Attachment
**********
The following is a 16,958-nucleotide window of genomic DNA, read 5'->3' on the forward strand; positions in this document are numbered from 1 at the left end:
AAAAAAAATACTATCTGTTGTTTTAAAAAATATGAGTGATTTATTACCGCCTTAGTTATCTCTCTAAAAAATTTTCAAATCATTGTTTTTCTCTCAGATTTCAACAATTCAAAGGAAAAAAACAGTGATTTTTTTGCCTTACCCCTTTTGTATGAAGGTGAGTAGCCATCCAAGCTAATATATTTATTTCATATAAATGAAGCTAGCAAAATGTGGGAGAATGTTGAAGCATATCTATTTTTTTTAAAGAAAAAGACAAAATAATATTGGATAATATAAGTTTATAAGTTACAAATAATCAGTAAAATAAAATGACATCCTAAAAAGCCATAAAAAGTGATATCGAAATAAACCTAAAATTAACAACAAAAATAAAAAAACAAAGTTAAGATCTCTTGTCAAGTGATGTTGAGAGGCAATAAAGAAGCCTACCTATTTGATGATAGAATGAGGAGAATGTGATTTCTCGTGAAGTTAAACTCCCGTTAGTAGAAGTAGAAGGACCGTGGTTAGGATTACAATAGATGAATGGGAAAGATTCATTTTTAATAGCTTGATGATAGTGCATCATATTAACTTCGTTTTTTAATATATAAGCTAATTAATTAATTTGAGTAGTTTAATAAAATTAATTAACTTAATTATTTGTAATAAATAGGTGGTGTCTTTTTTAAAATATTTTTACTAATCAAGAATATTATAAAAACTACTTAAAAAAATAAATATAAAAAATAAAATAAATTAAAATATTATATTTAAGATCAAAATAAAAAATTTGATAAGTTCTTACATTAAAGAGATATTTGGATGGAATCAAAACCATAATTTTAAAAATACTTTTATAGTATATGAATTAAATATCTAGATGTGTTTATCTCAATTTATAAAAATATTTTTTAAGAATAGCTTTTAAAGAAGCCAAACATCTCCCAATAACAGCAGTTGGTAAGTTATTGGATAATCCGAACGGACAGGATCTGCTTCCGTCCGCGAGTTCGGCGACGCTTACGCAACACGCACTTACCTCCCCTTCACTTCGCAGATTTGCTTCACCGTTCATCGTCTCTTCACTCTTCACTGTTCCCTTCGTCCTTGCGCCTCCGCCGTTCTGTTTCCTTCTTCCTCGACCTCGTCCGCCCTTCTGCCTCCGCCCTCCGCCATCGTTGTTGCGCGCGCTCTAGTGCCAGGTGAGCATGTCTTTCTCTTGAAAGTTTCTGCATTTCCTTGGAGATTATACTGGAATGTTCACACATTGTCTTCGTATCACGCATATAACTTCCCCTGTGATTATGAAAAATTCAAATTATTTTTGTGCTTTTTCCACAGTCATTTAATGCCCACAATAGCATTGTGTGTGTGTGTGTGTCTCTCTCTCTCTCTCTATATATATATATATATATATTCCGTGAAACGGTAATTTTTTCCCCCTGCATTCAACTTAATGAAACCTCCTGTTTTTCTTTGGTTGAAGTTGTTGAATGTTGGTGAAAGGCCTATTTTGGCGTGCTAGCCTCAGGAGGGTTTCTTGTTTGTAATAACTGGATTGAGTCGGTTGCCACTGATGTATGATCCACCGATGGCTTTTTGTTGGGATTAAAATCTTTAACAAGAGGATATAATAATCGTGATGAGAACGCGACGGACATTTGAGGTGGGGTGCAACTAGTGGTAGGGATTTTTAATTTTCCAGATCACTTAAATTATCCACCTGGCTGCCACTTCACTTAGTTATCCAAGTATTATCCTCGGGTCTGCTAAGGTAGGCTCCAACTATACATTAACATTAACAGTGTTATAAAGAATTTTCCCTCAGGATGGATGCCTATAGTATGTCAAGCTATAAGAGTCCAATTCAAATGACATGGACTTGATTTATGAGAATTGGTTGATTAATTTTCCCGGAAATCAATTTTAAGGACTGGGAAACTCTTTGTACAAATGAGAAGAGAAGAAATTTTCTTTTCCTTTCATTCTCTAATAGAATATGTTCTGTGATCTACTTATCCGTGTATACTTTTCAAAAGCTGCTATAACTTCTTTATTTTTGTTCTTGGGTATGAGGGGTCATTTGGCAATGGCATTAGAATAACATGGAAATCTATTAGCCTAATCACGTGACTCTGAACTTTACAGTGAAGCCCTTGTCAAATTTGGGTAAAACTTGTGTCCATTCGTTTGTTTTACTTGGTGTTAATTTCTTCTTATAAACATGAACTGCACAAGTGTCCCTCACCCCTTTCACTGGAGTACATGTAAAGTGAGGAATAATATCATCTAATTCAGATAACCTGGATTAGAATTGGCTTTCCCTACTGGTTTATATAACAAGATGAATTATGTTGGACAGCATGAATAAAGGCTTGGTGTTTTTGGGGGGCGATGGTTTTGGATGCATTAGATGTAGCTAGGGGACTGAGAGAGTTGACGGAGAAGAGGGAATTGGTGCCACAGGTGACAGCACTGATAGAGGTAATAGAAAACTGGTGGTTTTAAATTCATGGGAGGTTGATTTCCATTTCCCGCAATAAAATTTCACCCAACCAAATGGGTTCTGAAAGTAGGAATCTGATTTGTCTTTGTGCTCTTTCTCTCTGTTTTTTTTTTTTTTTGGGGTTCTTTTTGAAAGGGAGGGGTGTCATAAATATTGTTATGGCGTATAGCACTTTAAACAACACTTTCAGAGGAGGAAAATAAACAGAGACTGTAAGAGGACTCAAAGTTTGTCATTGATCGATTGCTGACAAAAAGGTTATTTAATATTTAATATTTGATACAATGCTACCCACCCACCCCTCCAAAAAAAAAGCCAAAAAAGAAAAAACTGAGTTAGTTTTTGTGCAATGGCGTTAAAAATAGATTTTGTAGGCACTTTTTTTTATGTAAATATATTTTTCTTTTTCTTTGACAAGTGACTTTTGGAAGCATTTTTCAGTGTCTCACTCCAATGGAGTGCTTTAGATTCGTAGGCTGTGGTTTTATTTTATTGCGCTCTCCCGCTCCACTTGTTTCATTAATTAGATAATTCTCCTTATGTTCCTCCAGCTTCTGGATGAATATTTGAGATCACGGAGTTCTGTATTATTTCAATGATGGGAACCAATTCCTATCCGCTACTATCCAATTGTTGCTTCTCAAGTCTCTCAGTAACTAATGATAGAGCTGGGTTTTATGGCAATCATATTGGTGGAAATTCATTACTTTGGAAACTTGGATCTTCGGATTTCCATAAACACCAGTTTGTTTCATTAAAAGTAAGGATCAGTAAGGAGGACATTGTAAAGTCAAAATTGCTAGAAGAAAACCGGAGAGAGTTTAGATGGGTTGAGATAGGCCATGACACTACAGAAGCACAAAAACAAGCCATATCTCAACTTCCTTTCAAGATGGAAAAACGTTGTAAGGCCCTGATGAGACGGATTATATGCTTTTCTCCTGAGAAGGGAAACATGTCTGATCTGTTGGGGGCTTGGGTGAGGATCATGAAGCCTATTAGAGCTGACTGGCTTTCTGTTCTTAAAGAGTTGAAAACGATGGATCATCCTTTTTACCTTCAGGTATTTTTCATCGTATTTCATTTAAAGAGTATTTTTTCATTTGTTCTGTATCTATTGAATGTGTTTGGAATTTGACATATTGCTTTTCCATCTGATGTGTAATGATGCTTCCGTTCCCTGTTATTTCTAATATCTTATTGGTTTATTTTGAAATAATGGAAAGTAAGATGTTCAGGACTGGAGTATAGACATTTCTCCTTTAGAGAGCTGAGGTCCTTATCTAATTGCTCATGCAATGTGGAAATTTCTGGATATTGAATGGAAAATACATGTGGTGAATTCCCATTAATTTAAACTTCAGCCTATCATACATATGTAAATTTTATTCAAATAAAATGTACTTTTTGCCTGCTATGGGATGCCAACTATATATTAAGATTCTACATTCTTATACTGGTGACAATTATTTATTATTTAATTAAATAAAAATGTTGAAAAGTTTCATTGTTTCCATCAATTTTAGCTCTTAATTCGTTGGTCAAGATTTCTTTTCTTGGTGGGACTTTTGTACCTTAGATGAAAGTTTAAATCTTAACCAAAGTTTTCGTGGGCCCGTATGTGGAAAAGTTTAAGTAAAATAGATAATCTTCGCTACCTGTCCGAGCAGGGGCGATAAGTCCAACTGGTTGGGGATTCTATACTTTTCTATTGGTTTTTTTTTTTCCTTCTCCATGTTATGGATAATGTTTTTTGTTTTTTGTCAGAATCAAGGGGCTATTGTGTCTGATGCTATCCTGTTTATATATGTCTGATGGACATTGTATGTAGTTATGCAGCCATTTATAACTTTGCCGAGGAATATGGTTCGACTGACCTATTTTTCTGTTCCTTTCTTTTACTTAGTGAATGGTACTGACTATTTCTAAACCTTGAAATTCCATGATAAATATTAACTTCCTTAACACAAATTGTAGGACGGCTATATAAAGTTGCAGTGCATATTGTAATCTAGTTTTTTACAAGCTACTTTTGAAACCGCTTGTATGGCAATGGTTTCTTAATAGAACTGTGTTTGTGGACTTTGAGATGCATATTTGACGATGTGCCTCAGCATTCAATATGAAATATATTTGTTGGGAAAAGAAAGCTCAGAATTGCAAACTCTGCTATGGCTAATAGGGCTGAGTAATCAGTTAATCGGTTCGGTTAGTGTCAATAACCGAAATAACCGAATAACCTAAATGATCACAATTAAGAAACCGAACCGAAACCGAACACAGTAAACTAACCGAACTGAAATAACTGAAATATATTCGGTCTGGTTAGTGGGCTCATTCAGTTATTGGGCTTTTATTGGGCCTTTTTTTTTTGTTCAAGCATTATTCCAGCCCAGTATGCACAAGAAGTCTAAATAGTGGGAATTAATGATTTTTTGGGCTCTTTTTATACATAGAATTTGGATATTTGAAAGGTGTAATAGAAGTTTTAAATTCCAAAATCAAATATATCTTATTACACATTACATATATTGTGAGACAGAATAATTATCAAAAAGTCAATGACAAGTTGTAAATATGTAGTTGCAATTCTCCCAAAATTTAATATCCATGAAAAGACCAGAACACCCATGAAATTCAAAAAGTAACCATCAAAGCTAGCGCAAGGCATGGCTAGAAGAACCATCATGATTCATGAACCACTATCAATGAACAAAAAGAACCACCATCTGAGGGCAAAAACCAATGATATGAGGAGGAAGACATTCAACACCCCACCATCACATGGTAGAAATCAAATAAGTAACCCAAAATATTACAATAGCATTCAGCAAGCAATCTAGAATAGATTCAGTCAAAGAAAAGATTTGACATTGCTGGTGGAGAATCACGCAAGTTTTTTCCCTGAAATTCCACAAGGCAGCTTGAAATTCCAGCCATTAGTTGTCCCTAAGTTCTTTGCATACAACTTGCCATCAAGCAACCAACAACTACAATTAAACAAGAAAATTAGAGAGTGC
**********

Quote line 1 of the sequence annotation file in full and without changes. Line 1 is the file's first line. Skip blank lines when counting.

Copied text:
The following is a 16,958-nucleotide window of genomic DNA, read 5'->3' on the forward strand; positions in this document are numbered from 1 at the left end: